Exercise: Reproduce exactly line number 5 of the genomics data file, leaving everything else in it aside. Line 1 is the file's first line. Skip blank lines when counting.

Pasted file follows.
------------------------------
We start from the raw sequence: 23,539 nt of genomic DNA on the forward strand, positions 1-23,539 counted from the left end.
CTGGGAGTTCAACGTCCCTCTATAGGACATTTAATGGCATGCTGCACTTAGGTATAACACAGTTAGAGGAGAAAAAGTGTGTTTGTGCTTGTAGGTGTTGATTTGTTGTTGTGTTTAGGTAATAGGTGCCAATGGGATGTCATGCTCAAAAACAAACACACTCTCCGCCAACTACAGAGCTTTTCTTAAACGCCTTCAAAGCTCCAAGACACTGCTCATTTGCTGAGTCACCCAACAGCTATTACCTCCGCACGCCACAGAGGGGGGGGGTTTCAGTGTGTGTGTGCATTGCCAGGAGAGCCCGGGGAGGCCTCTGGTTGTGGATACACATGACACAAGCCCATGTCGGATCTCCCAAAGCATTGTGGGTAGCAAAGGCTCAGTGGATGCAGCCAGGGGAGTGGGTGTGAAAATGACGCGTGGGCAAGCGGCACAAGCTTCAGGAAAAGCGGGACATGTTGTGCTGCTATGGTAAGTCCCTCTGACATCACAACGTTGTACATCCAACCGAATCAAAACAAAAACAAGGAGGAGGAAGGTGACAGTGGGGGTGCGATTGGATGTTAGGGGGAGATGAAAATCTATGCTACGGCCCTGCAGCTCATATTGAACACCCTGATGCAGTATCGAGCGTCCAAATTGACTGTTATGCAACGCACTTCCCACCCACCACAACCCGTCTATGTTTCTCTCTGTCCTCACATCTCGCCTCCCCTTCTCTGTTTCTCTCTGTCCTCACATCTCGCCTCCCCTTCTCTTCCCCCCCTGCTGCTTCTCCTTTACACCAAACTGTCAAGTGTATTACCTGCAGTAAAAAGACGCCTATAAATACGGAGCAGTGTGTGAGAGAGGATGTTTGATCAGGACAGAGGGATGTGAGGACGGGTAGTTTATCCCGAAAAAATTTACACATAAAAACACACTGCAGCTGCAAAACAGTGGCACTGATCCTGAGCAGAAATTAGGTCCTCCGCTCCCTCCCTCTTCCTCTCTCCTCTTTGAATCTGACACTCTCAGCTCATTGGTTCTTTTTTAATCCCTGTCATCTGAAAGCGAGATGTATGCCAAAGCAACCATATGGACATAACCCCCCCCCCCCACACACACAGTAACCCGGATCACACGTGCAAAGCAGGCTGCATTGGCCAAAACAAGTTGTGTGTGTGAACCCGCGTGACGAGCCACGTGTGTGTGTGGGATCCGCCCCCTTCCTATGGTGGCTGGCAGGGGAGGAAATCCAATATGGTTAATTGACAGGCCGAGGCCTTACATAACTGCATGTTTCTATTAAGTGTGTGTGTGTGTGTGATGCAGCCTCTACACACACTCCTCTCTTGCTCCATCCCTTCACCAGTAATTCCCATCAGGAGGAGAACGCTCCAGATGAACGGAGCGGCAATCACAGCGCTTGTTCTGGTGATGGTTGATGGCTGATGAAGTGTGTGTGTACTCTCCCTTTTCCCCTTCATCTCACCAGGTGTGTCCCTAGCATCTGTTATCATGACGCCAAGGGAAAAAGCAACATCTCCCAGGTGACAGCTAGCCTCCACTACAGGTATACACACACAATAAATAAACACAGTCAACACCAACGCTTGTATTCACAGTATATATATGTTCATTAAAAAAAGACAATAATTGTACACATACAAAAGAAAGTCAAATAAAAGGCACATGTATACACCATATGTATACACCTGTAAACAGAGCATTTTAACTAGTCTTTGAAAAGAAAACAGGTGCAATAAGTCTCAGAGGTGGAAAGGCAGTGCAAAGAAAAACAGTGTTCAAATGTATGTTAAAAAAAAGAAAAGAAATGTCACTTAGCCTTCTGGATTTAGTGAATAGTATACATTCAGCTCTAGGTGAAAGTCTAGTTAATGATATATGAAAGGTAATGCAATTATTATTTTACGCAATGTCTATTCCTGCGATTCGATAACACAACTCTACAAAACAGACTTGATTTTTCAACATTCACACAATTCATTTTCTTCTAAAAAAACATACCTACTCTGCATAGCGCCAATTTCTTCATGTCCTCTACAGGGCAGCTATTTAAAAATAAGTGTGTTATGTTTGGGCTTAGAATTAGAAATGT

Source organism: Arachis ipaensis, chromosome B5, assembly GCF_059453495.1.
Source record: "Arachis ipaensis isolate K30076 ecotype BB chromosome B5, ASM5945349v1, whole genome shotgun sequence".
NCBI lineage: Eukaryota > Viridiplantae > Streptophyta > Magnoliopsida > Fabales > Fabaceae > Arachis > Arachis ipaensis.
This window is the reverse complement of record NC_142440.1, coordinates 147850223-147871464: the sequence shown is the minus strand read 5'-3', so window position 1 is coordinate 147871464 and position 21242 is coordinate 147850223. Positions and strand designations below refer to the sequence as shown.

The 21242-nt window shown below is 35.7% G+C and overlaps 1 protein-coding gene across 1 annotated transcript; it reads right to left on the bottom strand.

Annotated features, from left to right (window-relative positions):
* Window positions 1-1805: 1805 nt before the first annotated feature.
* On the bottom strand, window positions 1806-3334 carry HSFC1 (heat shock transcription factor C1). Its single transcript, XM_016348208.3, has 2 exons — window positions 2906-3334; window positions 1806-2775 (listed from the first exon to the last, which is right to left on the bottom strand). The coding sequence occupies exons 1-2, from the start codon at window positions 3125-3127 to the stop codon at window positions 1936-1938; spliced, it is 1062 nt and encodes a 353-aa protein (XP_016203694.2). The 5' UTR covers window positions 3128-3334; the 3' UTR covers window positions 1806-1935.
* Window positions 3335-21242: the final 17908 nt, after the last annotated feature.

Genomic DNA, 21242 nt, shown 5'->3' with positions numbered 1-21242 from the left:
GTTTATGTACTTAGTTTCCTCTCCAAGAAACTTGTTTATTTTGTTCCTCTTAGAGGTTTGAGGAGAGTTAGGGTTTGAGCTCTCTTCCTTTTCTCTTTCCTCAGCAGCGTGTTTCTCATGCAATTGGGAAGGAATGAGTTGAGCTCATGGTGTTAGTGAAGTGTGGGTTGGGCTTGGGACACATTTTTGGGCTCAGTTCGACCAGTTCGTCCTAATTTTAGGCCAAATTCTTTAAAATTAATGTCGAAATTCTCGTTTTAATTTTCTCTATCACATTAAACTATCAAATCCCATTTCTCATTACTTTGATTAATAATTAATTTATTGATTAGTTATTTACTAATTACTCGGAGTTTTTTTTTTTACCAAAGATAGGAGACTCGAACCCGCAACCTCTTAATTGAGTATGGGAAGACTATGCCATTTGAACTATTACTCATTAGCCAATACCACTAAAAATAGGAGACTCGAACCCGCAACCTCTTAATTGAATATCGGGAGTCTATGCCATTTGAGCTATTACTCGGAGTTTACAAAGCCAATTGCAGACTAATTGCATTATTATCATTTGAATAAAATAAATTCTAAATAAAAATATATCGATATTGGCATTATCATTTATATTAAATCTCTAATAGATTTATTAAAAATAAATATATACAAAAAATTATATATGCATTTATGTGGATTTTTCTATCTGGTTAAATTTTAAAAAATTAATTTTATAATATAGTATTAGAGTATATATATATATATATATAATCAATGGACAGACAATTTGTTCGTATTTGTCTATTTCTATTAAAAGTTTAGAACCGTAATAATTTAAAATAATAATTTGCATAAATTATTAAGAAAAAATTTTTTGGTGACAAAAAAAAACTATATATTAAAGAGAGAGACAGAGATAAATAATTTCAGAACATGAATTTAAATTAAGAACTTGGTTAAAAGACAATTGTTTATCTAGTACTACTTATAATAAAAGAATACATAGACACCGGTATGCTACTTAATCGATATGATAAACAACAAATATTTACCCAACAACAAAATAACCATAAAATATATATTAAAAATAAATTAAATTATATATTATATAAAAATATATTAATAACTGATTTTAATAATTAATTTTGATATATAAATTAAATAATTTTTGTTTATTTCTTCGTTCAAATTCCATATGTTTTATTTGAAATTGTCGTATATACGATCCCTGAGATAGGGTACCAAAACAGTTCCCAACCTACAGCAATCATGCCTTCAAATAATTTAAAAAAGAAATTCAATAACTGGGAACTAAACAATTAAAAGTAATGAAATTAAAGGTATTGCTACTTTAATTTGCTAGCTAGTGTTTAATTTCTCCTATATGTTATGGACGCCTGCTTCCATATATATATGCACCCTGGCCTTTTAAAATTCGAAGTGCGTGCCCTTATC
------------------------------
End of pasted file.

NCBI lineage: Eukaryota > Viridiplantae > Streptophyta > Magnoliopsida > Fabales > Fabaceae > Arachis > Arachis ipaensis.